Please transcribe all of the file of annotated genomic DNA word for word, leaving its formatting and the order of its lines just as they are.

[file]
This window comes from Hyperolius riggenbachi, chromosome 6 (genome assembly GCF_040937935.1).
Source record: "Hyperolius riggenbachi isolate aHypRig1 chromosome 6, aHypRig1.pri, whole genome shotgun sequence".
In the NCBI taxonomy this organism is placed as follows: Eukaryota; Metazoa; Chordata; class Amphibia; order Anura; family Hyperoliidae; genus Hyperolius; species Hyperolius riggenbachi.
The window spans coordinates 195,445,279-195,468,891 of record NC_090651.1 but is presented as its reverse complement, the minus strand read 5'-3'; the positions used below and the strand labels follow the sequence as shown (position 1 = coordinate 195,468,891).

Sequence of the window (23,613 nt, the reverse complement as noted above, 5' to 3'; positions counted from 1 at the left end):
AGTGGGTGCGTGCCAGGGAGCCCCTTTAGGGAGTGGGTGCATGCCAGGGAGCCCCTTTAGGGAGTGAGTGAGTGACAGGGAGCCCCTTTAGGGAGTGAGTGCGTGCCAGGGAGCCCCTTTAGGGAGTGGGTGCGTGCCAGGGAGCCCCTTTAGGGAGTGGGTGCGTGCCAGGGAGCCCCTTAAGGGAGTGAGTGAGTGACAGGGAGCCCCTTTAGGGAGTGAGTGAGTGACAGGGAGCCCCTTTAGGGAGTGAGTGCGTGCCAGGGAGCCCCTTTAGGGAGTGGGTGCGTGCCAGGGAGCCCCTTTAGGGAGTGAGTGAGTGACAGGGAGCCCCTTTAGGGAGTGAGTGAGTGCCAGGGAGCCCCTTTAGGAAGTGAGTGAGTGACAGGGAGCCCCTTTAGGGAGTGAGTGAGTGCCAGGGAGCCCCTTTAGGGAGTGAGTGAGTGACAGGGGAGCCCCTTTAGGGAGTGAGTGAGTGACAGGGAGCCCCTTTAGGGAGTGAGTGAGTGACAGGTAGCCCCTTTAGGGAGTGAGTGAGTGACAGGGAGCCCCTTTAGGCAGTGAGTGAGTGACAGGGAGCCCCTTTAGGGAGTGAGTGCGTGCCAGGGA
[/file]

This window comes from Hyperolius riggenbachi, chromosome 6 (genome assembly GCF_040937935.1).
Source record: "Hyperolius riggenbachi isolate aHypRig1 chromosome 6, aHypRig1.pri, whole genome shotgun sequence".
In the NCBI taxonomy this organism is placed as follows: Eukaryota; Metazoa; Chordata; class Amphibia; order Anura; family Hyperoliidae; genus Hyperolius; species Hyperolius riggenbachi.
The window spans coordinates 195,445,279-195,468,891 of record NC_090651.1 but is presented as its reverse complement, the minus strand read 5'-3'; the positions used below and the strand labels follow the sequence as shown (position 1 = coordinate 195,468,891).

Sequence of the window (23,613 nt, the reverse complement as noted above, 5' to 3'; positions counted from 1 at the left end):
AGTGGGTGCGTGCCAGGGAGCCCCTTTAGGGAGTGGGTGCATGCCAGGGAGCCCCTTTAGGGAGTGAGTGAGTGACAGGGAGCCCCTTTAGGGAGTGAGTGCGTGCCAGGGAGCCCCTTTAGGGAGTGGGTGCGTGCCAGGGAGCCCCTTTAGGGAGTGGGTGCGTGCCAGGGAGCCCCTTAAGGGAGTGAGTGAGTGACAGGGAGCCCCTTTAGGGAGTGAGTGAGTGACAGGGAGCCCCTTTAGGGAGTGAGTGCGTGCCAGGGAGCCCCTTTAGGGAGTGGGTGCGTGCCAGGGAGCCCCTTTAGGGAGTGAGTGAGTGACAGGGAGCCCCTTTAGGGAGTGAGTGAGTGCCAGGGAGCCCCTTTAGGAAGTGAGTGAGTGACAGGGAGCCCCTTTAGGGAGTGAGTGAGTGCCAGGGAGCCCCTTTAGGGAGTGAGTGAGTGACAGGGGAGCCCCTTTAGGGAGTGAGTGAGTGACAGGGAGCCCCTTTAGGGAGTGAGTGAGTGACAGGTAGCCCCTTTAGGGAGTGAGTGAGTGACAGGGAGCCCCTTTAGGCAGTGAGTGAGTGACAGGGAGCCCCTTTAGGGAGTGAGTGCGTGCCAGGGA